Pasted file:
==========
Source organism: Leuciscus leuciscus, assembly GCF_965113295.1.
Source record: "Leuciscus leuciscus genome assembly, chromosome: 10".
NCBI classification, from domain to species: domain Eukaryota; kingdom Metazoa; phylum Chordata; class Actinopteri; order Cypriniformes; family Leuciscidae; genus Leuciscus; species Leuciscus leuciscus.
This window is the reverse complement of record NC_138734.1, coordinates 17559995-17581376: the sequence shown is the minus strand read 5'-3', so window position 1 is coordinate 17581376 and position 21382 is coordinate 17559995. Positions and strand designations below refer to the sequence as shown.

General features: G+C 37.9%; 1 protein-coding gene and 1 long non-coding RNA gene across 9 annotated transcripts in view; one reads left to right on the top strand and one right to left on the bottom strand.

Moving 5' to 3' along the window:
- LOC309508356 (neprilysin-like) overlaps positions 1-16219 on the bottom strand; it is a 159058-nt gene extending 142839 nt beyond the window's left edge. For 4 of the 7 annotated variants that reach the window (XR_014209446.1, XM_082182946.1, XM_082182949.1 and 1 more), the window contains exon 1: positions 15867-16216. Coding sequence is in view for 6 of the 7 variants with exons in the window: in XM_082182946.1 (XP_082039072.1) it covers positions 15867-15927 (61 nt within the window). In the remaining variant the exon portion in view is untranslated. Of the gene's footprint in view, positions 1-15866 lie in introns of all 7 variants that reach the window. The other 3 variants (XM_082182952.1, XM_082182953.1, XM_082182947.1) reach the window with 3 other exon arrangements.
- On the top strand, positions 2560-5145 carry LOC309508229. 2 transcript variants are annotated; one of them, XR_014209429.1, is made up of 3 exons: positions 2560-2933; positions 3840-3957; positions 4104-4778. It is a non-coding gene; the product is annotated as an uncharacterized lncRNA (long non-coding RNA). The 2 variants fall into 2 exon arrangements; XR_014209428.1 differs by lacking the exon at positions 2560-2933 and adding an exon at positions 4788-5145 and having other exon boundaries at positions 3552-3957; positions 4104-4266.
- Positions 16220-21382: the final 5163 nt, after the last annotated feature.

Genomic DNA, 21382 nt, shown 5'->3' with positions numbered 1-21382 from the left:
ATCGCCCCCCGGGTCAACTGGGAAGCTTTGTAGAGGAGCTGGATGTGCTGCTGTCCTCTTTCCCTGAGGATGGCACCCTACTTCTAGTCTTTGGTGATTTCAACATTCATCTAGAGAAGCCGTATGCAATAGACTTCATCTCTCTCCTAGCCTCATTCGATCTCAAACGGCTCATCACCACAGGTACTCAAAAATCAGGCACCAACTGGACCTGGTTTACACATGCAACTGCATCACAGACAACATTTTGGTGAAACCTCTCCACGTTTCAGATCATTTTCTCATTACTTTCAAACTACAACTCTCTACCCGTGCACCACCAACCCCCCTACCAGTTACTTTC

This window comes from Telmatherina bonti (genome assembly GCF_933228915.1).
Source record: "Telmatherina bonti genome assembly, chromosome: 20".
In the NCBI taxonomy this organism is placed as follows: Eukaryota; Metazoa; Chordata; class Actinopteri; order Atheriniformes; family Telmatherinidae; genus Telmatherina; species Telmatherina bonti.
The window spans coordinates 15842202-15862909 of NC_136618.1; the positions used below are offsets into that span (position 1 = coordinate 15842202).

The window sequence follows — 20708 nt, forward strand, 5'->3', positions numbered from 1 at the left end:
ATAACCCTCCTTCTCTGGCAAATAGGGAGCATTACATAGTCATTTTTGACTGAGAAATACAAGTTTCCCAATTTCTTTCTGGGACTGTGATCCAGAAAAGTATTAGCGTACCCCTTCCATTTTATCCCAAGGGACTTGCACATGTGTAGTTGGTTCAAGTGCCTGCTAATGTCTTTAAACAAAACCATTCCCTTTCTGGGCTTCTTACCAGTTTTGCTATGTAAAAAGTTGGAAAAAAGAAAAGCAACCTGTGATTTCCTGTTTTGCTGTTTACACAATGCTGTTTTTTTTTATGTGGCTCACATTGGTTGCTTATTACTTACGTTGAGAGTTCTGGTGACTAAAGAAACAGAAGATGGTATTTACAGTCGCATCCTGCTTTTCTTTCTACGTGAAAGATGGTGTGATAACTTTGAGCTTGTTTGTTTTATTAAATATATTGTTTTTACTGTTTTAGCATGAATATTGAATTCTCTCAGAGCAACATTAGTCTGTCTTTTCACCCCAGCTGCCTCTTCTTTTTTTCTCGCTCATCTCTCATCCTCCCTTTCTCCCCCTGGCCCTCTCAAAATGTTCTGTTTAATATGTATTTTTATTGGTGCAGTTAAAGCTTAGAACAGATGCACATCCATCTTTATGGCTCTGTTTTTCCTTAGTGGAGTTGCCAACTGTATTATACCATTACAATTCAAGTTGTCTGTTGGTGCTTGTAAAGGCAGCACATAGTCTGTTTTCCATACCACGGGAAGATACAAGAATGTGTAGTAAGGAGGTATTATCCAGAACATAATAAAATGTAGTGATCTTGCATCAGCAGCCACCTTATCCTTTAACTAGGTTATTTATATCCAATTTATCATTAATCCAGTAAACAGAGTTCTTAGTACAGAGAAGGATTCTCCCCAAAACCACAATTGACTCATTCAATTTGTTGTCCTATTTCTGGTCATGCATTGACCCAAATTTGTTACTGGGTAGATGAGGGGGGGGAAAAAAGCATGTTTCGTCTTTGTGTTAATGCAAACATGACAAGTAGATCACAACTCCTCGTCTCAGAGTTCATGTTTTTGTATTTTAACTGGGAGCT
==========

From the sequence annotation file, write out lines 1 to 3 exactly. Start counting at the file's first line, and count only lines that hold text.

Source organism: Leuciscus leuciscus, assembly GCF_965113295.1.
Source record: "Leuciscus leuciscus genome assembly, chromosome: 10".
NCBI classification, from domain to species: domain Eukaryota; kingdom Metazoa; phylum Chordata; class Actinopteri; order Cypriniformes; family Leuciscidae; genus Leuciscus; species Leuciscus leuciscus.